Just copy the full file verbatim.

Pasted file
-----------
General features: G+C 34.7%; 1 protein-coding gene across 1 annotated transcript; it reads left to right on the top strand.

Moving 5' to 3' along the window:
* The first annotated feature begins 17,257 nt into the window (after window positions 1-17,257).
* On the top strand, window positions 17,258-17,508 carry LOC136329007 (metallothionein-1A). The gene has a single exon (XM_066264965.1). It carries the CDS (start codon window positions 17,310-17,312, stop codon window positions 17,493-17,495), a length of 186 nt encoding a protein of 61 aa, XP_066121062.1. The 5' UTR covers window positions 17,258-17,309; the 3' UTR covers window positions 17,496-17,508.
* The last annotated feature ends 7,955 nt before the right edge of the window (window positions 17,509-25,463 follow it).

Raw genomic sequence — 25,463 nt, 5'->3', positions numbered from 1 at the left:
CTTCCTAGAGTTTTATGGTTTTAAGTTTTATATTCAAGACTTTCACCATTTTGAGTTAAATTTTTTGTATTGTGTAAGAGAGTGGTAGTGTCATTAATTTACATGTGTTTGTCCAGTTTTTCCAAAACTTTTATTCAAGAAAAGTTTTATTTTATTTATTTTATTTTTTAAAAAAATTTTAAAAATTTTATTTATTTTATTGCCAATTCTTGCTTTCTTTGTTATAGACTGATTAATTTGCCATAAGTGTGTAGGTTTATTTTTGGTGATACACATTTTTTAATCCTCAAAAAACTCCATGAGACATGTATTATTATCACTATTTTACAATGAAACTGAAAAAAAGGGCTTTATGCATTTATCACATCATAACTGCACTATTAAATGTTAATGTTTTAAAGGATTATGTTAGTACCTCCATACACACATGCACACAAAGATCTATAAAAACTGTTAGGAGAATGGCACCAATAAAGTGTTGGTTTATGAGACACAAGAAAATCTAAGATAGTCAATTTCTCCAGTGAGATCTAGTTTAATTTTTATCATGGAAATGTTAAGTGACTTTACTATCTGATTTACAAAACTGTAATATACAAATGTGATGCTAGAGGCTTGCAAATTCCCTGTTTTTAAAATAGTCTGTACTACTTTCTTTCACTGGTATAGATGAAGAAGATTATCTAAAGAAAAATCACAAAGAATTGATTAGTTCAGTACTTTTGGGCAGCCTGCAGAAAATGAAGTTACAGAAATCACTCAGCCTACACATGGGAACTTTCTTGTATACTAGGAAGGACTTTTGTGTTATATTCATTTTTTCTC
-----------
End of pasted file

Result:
General features: G+C 34.7%; 1 protein-coding gene across 1 annotated transcript; it reads left to right on the top strand.

Moving 5' to 3' along the window:
* The first annotated feature begins 17,257 nt into the window (after window positions 1-17,257).
* On the top strand, window positions 17,258-17,508 carry LOC136329007 (metallothionein-1A). The gene has a single exon (XM_066264965.1). It carries the CDS (start codon window positions 17,310-17,312, stop codon window positions 17,493-17,495), a length of 186 nt encoding a protein of 61 aa, XP_066121062.1. The 5' UTR covers window positions 17,258-17,309; the 3' UTR covers window positions 17,496-17,508.
* The last annotated feature ends 7,955 nt before the right edge of the window (window positions 17,509-25,463 follow it).

Raw genomic sequence — 25,463 nt, 5'->3', positions numbered from 1 at the left:
CTTCCTAGAGTTTTATGGTTTTAAGTTTTATATTCAAGACTTTCACCATTTTGAGTTAAATTTTTTGTATTGTGTAAGAGAGTGGTAGTGTCATTAATTTACATGTGTTTGTCCAGTTTTTCCAAAACTTTTATTCAAGAAAAGTTTTATTTTATTTATTTTATTTTTTAAAAAAATTTTAAAAATTTTATTTATTTTATTGCCAATTCTTGCTTTCTTTGTTATAGACTGATTAATTTGCCATAAGTGTGTAGGTTTATTTTTGGTGATACACATTTTTTAATCCTCAAAAAACTCCATGAGACATGTATTATTATCACTATTTTACAATGAAACTGAAAAAAAGGGCTTTATGCATTTATCACATCATAACTGCACTATTAAATGTTAATGTTTTAAAGGATTATGTTAGTACCTCCATACACACATGCACACAAAGATCTATAAAAACTGTTAGGAGAATGGCACCAATAAAGTGTTGGTTTATGAGACACAAGAAAATCTAAGATAGTCAATTTCTCCAGTGAGATCTAGTTTAATTTTTATCATGGAAATGTTAAGTGACTTTACTATCTGATTTACAAAACTGTAATATACAAATGTGATGCTAGAGGCTTGCAAATTCCCTGTTTTTAAAATAGTCTGTACTACTTTCTTTCACTGGTATAGATGAAGAAGATTATCTAAAGAAAAATCACAAAGAATTGATTAGTTCAGTACTTTTGGGCAGCCTGCAGAAAATGAAGTTACAGAAATCACTCAGCCTACACATGGGAACTTTCTTGTATACTAGGAAGGACTTTTGTGTTATATTCATTTTTTCTC